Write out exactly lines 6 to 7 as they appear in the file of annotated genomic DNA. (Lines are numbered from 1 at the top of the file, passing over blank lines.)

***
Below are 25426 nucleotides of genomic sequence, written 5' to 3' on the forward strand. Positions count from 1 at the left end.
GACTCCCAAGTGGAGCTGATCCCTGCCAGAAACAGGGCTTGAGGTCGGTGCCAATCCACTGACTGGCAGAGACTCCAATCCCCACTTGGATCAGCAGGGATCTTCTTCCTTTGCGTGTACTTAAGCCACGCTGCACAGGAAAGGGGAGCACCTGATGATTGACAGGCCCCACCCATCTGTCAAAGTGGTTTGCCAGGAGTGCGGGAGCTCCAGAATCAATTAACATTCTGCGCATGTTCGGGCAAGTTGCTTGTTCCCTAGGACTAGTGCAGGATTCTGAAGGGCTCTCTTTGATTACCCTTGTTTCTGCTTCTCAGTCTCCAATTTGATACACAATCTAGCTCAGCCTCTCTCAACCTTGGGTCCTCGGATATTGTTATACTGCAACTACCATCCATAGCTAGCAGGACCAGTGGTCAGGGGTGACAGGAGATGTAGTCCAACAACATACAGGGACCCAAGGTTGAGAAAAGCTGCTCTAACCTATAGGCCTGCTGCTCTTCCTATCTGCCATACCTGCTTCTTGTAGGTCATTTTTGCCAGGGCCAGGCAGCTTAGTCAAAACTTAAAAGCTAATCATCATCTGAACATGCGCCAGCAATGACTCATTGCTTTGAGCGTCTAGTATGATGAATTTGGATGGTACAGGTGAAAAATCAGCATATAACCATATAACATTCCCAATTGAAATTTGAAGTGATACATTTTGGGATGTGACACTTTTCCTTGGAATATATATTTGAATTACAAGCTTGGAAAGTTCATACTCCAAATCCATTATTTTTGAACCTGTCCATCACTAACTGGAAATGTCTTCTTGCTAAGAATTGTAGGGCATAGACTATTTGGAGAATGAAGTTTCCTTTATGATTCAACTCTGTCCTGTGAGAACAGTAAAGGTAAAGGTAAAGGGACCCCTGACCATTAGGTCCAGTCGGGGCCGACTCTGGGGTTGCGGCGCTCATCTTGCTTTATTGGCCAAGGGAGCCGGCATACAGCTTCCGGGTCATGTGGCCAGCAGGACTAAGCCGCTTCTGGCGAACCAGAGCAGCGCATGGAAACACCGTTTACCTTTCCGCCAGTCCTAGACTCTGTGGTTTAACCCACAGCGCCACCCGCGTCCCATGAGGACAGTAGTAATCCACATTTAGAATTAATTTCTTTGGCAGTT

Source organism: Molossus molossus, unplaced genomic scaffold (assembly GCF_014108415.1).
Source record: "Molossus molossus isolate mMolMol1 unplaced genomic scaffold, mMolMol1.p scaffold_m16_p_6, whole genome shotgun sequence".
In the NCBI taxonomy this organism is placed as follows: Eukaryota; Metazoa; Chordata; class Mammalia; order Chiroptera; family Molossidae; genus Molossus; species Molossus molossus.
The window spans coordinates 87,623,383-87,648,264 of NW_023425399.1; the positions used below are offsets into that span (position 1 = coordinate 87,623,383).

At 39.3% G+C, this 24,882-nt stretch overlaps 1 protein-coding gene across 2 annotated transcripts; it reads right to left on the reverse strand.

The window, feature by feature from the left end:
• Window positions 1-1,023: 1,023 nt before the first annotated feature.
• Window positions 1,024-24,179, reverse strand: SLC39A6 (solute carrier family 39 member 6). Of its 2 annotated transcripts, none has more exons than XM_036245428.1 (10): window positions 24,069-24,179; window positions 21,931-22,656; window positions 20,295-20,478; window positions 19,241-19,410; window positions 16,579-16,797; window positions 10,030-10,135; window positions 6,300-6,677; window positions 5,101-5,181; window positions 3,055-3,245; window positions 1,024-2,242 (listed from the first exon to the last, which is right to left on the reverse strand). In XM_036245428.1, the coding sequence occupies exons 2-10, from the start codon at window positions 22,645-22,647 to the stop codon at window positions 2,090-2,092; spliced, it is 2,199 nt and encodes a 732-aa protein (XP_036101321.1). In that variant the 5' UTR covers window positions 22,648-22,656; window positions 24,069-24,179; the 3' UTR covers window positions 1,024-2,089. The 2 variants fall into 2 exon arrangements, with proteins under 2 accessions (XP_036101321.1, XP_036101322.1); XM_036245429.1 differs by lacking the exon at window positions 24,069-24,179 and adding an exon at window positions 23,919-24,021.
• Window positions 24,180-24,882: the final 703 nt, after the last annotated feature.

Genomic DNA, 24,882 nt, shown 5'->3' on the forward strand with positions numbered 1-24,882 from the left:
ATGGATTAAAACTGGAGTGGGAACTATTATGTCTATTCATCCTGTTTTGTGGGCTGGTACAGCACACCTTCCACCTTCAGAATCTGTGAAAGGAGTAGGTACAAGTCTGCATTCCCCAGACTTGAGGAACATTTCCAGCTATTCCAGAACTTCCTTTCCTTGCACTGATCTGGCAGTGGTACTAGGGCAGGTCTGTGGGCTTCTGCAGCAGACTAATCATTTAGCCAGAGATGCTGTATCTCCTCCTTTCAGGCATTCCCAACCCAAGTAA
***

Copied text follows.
The window spans coordinates 87,623,383-87,648,264 of NW_023425399.1; the positions used below are offsets into that span (position 1 = coordinate 87,623,383).

At 39.3% G+C, this 24,882-nt stretch overlaps 1 protein-coding gene across 2 annotated transcripts; it reads right to left on the reverse strand.